Schools with research-focused Ph.D. programs in nursing are eligible to apply. Selected schools will choose the Ph.D. students to be designated as Future of Nursing Scholars and must be committed to facilitating the scholar’s completion of the Ph.D. degree in three academic years. The scholars selected also must be committed to completing their Ph.D. program in three academic years. Selected scholars must be a citizen or permanent resident of the United States at the time of award.

For the 2016 cohort, the program will support up to seventy-five scholars. Each scholar will receive $75,000 to be used over the three years of the program. The award must be matched by $50,000, which can be in-kind, from the school.

Application Deadline: September 17, 2015

For more information visit the RWJF webpage.

 
Purchasing Computing Devices with Federal Funds under the New Uniform Guidance (2 CFR Parts 200.20 and 200.453)

Computing devices are machines used to acquire, store, analyze, process, and publish data and other information electronically and include accessories (or peripherals) for printing, transmitting and receiving, or storing electronic information. Computing devices costing less than $5,000 are not considered equipment and therefore are treated as supplies and materials. Therefore, if a computing device is to be acquired for use in the performance of a federal award, the computing device may be charged to the federal award provided that:

  • it is essential (i.e., necessary) to performing the work under the award, and
  • the cost is allocable and reasonable.
Determining whether a computing device is essential – The Principal Investigator should consider (and document) whether performing the work under the award without the computing device would be difficult and inefficient. An important measure of this is determining (and documenting) whether the anticipated cost of performing the work without the computing device is greater than the combined cost of performing the work plus the cost of acquiring the computing device.

Determining whether a computing device is allocable to a federal award – If a computing device is essential to and will benefit a federal award, it is allocable to that award. The cost may be allocated to a federal award even when its usage is not solely dedicated to it. However, the Principal Investigator should first consider the amount of benefit of the computing device to the project, and the cost should be allocated proportionally with a reasonable cost allocation methodology.

Determining whether the cost of a computing device is reasonable – The Principal Investigator must make an informed, prudent decision, taking into consideration not only the cost, but the utility, quality and value of the device to the project.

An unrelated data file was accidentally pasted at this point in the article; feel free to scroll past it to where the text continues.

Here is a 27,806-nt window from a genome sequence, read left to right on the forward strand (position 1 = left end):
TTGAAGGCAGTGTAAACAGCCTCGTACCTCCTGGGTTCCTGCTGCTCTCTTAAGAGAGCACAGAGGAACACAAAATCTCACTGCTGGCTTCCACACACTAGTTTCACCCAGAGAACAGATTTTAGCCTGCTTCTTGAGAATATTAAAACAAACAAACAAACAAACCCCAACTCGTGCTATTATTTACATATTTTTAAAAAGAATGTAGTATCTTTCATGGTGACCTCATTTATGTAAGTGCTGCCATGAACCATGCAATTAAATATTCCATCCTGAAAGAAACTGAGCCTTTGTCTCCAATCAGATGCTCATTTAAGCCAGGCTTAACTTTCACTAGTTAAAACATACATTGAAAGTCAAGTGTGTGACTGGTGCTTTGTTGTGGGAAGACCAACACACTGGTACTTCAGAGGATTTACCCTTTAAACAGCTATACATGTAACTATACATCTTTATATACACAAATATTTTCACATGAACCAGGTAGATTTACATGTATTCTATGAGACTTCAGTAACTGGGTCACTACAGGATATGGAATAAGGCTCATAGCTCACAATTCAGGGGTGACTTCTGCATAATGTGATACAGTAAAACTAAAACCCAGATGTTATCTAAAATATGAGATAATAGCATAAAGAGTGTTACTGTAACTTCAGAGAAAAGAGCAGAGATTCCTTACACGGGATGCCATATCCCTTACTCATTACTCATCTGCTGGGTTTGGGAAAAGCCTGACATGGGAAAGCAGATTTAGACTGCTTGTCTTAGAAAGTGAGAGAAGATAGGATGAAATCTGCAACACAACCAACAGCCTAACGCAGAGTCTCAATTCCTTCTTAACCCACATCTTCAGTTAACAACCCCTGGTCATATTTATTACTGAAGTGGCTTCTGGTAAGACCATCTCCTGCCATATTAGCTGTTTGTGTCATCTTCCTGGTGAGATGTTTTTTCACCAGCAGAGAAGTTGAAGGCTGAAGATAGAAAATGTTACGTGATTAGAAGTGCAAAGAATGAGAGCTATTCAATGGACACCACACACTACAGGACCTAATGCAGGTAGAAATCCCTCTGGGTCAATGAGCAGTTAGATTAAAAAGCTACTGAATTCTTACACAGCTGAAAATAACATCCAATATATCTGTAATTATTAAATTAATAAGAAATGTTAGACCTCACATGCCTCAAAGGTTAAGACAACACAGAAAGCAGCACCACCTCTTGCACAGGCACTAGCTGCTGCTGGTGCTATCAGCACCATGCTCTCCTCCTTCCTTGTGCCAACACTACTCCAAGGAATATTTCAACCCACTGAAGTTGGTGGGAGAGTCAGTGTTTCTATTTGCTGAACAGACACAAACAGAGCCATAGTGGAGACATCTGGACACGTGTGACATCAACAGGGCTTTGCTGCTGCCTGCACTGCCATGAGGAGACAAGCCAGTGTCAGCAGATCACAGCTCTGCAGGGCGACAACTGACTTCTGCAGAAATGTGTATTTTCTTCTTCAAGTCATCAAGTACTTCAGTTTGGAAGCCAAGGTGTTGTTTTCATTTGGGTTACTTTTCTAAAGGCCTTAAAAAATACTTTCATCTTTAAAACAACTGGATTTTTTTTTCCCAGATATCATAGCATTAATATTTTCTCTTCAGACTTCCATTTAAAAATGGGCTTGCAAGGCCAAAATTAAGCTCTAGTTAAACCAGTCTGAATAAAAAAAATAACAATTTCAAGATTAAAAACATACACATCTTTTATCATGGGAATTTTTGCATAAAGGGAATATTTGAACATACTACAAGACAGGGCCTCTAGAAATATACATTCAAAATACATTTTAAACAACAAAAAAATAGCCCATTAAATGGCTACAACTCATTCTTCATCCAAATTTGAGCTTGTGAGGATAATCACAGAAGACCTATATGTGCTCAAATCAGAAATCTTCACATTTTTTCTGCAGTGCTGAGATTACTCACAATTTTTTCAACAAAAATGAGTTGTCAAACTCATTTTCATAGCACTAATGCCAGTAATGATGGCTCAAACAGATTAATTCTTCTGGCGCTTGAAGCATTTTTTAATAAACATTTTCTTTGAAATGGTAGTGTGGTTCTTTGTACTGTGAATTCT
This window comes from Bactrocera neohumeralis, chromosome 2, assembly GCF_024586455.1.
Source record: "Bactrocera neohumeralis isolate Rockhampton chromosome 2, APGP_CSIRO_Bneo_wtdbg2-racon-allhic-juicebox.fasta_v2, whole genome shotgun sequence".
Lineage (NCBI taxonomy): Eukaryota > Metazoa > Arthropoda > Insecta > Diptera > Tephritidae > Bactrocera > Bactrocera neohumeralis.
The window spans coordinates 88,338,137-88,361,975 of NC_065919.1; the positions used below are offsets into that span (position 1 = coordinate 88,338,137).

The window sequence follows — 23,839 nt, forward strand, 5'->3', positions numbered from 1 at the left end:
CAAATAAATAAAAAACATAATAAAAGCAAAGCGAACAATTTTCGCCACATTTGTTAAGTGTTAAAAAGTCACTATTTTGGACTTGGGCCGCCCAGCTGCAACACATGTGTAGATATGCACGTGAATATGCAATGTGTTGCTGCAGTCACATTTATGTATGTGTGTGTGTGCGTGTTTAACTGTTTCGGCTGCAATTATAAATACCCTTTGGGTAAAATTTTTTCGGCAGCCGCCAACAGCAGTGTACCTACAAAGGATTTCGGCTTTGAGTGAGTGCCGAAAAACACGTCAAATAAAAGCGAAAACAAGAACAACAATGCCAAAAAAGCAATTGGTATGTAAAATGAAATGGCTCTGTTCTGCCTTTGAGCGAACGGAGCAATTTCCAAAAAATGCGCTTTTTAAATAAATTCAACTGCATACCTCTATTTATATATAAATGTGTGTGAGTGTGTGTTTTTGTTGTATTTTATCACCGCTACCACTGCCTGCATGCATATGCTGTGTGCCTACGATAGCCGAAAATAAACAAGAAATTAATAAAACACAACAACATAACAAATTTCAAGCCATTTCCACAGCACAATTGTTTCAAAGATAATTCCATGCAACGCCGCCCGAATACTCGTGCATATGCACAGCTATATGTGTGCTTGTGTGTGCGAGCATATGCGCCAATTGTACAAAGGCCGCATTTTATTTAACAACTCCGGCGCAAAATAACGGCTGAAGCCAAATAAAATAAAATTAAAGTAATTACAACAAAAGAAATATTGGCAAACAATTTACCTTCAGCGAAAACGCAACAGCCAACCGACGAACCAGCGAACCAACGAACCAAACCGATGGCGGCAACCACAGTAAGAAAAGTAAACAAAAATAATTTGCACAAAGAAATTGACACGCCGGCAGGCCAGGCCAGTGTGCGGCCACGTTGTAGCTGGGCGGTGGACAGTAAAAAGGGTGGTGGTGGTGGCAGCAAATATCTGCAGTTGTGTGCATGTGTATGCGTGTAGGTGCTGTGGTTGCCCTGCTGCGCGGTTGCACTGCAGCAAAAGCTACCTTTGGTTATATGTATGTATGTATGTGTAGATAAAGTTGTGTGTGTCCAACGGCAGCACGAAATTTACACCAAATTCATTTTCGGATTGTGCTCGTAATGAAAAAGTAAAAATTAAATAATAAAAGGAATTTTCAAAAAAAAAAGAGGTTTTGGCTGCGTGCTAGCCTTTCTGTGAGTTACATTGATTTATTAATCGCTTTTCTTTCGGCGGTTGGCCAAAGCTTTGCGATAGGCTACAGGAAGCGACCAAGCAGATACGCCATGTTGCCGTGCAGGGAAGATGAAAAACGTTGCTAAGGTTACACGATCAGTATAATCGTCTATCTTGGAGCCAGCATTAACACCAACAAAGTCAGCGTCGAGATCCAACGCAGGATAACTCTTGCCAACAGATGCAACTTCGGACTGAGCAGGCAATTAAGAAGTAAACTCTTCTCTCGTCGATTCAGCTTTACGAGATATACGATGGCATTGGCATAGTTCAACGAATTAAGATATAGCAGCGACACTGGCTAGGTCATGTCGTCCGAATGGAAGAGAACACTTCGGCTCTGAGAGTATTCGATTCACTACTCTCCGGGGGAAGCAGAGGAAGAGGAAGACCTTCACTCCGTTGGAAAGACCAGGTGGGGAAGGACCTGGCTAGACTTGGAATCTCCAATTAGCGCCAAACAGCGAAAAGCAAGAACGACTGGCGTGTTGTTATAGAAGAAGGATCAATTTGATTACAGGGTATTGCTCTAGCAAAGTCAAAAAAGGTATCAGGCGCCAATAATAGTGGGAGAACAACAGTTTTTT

If a computing device is not essential to a federal award, it is not allocable (in whole or in part) as a direct cost to that award. In such cases, the computing device is considered to be a “general use” item and must be treated as an indirect cost expense (just like paper, pens and other general use supplies), and charged to an appropriate institutional funding source.

Please remember that all expenses charged to federal awards must conform to the cost principles specified in the OMB Uniform Guidance. Please consult with the Office of Research Administration if you should have any questions about whether you may charge a specific expense to federal funds.

 
Remember to Travel Clean when Going Abroad this Summer

Many faculty, staff, and students will be traveling abroad over the summer. When it comes to traveling internationally with research data or materials, the CWRU community is urged to “travel clean”. That is, leave behind in the U.S. any research data, items, or technology which may be subject to laws requiring an export license or which may be vulnerable to loss, theft, or other privacy-related considerations. Take only those data that have been published or are in the public domain. Particularly consider whether there is research data on your laptop and other electronic devices before taking them overseas.

If you are unsure about any data or materials you plan to bring as you travel abroad, call Lisa Palazzo, Director of Export Control and Privacy Management, 368-5791, or Boyd Kumher, University Chief Compliance, Export Control & Privacy Officer, 368-0833, or email exportcontrol@case.edu.

 

If you have news or information that you wish to have included in this update, please send it via e-mail to Tracy Wilson-Holden at tracy.wilson-holden@case.edu no later than 5 pm on the Monday of the week that the update is to be distributed. If you know of individuals who may be interested in receiving this update, please forward this e-mail to them. To subscribe or unsubscribe to Case Research News, email your request to Tora Williams at tora.williams@case.edu.